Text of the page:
The questions of how and to what extent narration is transmedial have also been debated in a more implicit way, through a steady flow of articles and books on narration in ever-new media types. Previous investigation in the area of transmedial narration raises some hope that research will be able to map and integrate knowledge about a very large range of different narrative media types. The following list of examples of media that have been investigated from a narratological perspective since the 1970s (especially highlighting early studies of the respective media types) demonstrates impressive breadth. Apart from numerous studies of narration in various forms of written literature, there have been studies on narration in spoken, everyday language (Labov 1972); comics (Hünig 1974; Abbott 1986); painting (Alpers 1976; Steiner 1988: 7–42; Wolf 2003, 2004); literature and film (Chatman 1978); comics and image sequences (Schnackertz 1980); written language, painting, and film (Goodman 1981); history writing (White 1981); painting and reliefs on ancient urns, walls, columns, and sarcophagi (Brilliant 1984); film music (Gorbman 1987); instrumental music (Newcomb 1987; Kramer 1991); drama (Richardson 1988); television news (Campbell and Reeves 1989); written and oral language in the legal system (Brooks and Gewirtz 1998); literature and history writing (Canary and Kozicki 1978; Cohn 1990); mural decoration in churches (Lavin 1990); written language in economics and the natural sciences (Nash 1990); music in general and opera (Abbate 1991; McClatchie 1997); advertisements (Stern 1994); spoken, everyday language and literature (Fludernik 1996); dance (Foster 1996); painting and photography (Kafalenos 1996); maps, diagrams, and advertisements (Kress and van Leeuwen 1996: 45–78); family photographs (Hirsch 1997); hypertext (Hayles 2001); still images and moving images (Ribière and Baetens 2001); film and television programs (Thompson 2003); all kinds of artistic media (Gaudreault and Marion 2004); computer games (Neitzel 2005); radio broadcasts of sports events (Ryan 2006); literature, comics, film, radio play, and hypertext (Mahne 2007); visual diagrams (Ryan 2007); music, literature, and drama (Almén 2008); written and oral language about the self (Eakin 2008); architecture and literature (Psarra 2009); sculpture (Wolf 2011); mathematical proofs (Doxiadis 2012); mathematical diagrams (de Freitas 2012); novels including photographs (Schwanecke 2012); journalism (Berning 2014); music and dance (Kutschke 2015); program music (Liu 2015); musical concept albums and their sleeves (Arvidson 2016); music combined with moving images (Giannoukakis 2016); and board games (Thibault 2016).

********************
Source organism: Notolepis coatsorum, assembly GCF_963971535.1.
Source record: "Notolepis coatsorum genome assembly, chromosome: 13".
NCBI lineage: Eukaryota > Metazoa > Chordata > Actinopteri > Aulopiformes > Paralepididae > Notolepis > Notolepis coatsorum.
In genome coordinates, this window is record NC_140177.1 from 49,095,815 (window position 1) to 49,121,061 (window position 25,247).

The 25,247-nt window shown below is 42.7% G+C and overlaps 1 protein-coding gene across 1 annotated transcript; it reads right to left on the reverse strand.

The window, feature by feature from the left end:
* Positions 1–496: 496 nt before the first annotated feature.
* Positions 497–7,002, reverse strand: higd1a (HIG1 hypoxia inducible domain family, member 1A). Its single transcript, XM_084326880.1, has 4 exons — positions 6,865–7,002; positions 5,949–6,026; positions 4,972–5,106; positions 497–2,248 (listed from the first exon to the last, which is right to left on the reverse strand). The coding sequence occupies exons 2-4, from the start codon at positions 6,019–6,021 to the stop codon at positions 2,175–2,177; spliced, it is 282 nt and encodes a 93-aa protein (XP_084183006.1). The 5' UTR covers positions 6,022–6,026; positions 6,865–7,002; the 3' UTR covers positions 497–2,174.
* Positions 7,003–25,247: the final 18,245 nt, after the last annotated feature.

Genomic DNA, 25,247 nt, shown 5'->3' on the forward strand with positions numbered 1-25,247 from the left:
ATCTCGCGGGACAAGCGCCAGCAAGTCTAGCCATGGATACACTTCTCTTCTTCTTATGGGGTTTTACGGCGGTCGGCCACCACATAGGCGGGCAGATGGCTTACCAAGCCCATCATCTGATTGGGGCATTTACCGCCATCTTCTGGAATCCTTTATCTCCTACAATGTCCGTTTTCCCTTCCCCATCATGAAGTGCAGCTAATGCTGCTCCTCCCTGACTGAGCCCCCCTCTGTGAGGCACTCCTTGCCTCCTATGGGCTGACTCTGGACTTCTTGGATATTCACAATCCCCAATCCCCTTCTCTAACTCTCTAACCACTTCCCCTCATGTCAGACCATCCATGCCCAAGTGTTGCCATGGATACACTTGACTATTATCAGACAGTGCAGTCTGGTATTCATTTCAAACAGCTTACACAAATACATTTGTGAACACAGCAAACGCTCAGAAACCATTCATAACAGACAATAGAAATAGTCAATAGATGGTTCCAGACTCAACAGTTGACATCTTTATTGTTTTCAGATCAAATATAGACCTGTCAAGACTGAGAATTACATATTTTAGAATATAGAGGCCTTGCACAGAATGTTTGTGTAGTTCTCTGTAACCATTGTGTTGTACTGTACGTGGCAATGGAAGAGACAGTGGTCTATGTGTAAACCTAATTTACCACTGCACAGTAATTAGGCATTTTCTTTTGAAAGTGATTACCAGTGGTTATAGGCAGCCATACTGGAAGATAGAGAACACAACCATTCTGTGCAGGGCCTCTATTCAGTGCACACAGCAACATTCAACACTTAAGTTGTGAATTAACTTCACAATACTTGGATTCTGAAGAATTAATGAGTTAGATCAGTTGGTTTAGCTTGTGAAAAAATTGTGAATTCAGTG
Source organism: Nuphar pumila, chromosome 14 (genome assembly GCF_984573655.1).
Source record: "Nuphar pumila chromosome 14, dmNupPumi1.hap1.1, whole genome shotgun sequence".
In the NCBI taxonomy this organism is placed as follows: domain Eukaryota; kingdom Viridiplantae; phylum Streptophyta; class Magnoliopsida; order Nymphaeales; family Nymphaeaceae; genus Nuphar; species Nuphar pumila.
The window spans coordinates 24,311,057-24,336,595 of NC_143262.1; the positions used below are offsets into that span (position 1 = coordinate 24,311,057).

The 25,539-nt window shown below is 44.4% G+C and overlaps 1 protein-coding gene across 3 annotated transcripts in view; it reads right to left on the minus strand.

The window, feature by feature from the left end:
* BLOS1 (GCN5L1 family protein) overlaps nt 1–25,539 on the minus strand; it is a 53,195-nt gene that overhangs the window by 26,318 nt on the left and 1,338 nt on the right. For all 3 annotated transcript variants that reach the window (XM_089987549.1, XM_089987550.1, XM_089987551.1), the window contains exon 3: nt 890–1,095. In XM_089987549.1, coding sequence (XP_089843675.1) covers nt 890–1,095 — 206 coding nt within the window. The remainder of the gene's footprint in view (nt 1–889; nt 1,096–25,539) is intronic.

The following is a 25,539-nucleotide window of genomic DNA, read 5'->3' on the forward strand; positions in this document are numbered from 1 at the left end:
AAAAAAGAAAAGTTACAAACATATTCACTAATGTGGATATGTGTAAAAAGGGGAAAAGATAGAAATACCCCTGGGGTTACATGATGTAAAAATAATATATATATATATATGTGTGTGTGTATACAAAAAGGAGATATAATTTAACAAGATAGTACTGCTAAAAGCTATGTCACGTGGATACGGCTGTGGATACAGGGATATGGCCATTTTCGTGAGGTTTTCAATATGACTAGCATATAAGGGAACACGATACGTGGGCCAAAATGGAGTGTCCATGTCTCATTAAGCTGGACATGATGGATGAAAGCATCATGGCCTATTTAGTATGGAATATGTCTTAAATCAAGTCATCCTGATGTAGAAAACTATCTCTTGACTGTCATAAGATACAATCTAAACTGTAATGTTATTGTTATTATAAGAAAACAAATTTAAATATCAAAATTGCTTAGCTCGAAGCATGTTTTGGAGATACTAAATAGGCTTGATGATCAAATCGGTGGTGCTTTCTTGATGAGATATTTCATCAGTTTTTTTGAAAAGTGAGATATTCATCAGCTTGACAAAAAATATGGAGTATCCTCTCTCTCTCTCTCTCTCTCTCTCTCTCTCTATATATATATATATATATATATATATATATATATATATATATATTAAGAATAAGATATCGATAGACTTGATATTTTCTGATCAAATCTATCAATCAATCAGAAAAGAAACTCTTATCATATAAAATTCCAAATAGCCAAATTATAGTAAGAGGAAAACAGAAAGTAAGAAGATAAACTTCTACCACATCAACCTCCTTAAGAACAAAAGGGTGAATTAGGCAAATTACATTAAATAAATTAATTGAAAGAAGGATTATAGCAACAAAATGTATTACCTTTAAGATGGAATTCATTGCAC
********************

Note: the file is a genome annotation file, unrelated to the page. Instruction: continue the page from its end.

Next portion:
This breadth is emphasized even more if one considers the many collections of articles with really wide-ranging scopes of narrative media types. However, as Jan-Noël Thon accurately noted, “a genuinely transmedial narratology is not (or should not be) the same as a collection of media-specific narratological terms and concepts” (Thon 2016: 15). With some exceptions, this succinct observation can be used to criticize the setup of edited collections on narration in visual art, music, poetry, film, and comics (Nünning and Nünning 2002); face-to-face communication, gestures, painting, comics, moving pictures, music, and digital media (Ryan 2004b); literature, comics, television serials, motion pictures, photonovels, photo collections, interactive writing on the Internet, computer games, and advertisements in television and radio (Grishakova and Ryan 2010); computer-mediated communication, video games, political speeches, and film (Hoffmann 2010); television programs, motion pictures, web texts, opera, comics, speech, gesture, and multimodal novels (Page 2010); drama, feature films, graphic novels, video games, literature, visual art, and television series (Ryan and Thon 2014); literature, drama, film, journalism, television news, law courts, and oral communication (Nünning 2015); and film music, songs, rock music, radio drama, video games, audio books, and audio guides (Mildorf and Kinzel 2016b).